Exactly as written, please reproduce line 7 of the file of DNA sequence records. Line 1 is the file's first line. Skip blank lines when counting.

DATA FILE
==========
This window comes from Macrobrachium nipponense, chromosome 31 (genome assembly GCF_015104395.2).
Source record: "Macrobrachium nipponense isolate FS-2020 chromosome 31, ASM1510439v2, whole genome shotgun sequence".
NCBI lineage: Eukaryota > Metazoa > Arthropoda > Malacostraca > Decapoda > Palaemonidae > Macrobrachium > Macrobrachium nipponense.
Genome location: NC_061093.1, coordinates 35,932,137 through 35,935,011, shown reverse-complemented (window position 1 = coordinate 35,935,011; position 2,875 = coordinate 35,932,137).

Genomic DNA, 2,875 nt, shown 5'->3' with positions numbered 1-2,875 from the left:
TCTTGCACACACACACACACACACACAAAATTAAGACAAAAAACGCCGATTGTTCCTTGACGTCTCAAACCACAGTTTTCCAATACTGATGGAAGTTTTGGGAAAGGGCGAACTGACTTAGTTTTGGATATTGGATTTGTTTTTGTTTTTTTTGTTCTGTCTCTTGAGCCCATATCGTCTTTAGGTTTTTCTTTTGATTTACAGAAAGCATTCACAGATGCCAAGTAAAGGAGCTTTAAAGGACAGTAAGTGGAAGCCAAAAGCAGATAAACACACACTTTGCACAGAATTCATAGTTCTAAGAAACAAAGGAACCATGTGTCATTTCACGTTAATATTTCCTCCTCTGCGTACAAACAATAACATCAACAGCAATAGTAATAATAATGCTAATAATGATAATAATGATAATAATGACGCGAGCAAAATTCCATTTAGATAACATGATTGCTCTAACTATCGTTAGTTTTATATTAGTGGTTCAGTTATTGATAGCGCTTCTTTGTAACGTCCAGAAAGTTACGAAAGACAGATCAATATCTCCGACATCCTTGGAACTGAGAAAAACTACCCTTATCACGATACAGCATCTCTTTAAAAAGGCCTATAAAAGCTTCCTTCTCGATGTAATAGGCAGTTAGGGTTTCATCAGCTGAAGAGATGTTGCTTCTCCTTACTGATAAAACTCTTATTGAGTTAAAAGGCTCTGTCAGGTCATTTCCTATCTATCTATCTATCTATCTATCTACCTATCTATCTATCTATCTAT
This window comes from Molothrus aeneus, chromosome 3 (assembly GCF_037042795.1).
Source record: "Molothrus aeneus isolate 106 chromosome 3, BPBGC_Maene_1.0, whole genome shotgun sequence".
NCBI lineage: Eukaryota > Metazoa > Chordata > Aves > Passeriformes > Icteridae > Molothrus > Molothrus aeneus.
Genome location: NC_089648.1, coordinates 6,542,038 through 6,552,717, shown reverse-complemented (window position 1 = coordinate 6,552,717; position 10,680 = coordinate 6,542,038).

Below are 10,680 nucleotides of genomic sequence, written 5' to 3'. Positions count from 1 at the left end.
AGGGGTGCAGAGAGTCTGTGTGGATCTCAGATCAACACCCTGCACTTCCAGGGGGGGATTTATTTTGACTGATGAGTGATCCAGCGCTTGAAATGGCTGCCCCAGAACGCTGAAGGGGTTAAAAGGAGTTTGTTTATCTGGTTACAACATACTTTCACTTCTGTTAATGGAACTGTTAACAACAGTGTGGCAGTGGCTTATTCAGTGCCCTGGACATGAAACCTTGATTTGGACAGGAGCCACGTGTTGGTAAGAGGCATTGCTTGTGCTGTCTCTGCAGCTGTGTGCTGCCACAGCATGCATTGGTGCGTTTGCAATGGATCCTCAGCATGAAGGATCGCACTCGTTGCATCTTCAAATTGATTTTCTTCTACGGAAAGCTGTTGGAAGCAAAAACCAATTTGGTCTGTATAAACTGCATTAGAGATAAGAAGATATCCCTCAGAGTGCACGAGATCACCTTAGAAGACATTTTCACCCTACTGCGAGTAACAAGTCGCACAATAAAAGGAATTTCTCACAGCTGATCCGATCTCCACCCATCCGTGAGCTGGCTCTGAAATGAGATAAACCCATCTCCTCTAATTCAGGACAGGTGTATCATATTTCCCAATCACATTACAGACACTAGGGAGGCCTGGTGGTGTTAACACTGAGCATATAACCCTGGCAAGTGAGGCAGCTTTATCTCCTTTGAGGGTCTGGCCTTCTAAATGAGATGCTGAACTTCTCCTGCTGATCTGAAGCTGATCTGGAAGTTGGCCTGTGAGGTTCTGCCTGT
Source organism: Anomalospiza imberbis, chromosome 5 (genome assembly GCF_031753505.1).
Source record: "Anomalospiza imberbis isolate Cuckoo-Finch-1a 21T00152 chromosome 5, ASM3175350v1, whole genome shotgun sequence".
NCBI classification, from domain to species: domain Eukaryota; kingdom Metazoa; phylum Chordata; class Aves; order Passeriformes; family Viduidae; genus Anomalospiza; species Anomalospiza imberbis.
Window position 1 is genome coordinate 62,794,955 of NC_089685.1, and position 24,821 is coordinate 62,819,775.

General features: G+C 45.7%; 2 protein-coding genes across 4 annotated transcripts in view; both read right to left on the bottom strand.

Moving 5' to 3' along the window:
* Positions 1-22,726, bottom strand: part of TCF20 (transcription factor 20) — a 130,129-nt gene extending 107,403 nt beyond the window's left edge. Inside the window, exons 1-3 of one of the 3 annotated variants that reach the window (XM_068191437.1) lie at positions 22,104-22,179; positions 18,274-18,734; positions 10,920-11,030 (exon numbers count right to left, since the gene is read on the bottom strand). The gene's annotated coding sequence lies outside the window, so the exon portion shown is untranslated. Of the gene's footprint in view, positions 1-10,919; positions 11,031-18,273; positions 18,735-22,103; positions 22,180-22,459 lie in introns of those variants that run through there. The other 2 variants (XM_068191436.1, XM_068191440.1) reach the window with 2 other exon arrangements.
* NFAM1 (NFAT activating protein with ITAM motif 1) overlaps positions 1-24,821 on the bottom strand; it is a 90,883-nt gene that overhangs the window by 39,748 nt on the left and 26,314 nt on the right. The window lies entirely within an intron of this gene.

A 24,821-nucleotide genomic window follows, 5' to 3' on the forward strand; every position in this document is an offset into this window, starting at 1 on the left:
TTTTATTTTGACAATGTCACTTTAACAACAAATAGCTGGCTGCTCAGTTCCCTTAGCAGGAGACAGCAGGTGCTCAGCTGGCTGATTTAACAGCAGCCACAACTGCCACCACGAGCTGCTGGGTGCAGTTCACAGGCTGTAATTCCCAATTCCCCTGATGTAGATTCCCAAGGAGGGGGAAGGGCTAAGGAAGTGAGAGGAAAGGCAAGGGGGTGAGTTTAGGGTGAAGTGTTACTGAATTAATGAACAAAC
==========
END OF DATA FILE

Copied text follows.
This window comes from Molothrus aeneus, chromosome 3 (assembly GCF_037042795.1).